There’s always a little something to remind us of the culture and history of Canada’s first people when National Indigenous Peoples Day arrives.
The June 21st celebration and recognition has witnessed three consecutive years of making an extra effort and making the day a community celebration, with a parade and Powwow inside the downtown’s Victoria Square. Last year saw the installation of a bench at the Four Fathers Memorial Library acknowledging the annual event, and this year saw a donation of books written by Indigenous authors added to the library’s collection, courtesy Indigenous and Northern Affairs and presented by the department’s Associate Regional Director General Rory O’Connor.
“National Indigenous Peoples Day was created this date twenty-two years ago to celebrate the unique heritage, diverse cultures and outstanding achievements of First Nations, Inuit and Metis people in Canada,” O’Connor said. “As a symbol of this important day we encourage reconciliation between Indigenous and non-Indigenous people by sharing and education.”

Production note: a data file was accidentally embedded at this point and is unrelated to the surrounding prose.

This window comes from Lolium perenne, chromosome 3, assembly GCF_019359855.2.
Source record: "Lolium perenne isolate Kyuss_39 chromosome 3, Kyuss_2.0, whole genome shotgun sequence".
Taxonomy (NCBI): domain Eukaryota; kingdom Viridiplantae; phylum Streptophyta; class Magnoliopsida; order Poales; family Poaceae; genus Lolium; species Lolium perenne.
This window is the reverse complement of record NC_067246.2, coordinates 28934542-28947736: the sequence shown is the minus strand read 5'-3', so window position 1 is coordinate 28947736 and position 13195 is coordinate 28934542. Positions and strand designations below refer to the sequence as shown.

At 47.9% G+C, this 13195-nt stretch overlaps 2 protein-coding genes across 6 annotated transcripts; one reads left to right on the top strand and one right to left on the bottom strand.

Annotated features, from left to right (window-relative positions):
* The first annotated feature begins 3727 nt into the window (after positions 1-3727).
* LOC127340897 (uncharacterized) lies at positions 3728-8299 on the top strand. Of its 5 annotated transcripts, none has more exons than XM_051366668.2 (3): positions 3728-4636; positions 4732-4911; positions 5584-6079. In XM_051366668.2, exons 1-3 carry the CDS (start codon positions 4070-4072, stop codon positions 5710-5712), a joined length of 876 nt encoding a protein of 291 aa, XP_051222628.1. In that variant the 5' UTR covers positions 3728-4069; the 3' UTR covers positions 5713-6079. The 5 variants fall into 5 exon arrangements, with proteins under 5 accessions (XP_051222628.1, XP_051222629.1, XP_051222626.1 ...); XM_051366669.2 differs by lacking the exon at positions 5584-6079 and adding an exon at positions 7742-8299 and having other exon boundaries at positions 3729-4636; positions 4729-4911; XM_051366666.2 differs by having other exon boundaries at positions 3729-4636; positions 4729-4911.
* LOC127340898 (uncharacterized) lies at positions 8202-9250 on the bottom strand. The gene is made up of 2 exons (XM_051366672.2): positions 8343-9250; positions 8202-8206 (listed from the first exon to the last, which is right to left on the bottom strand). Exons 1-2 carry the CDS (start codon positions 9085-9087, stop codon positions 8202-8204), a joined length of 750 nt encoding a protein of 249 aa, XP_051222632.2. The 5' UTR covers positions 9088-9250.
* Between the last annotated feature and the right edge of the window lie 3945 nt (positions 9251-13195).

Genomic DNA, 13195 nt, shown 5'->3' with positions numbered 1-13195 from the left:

Deputy Mayor Sheila Christie lauded the department, who took the lead in organizing this year’s events and strengthening its partnership with the town, its staff, and the community in celebrating Indigenous people.
“All of the different cultures play an integral part in our wellbeing and profile,” Christie said. “Today is an opportunity to learn about culture and the history of the Maliseet, the Mi’kmaq, Inuit and Metis.”
Following the opening ceremony and smudging of attendees the community joined dancers and drummers in parading from the library to Victoria Square where artisans showcased their work as traditional dances and drumming songs were performed.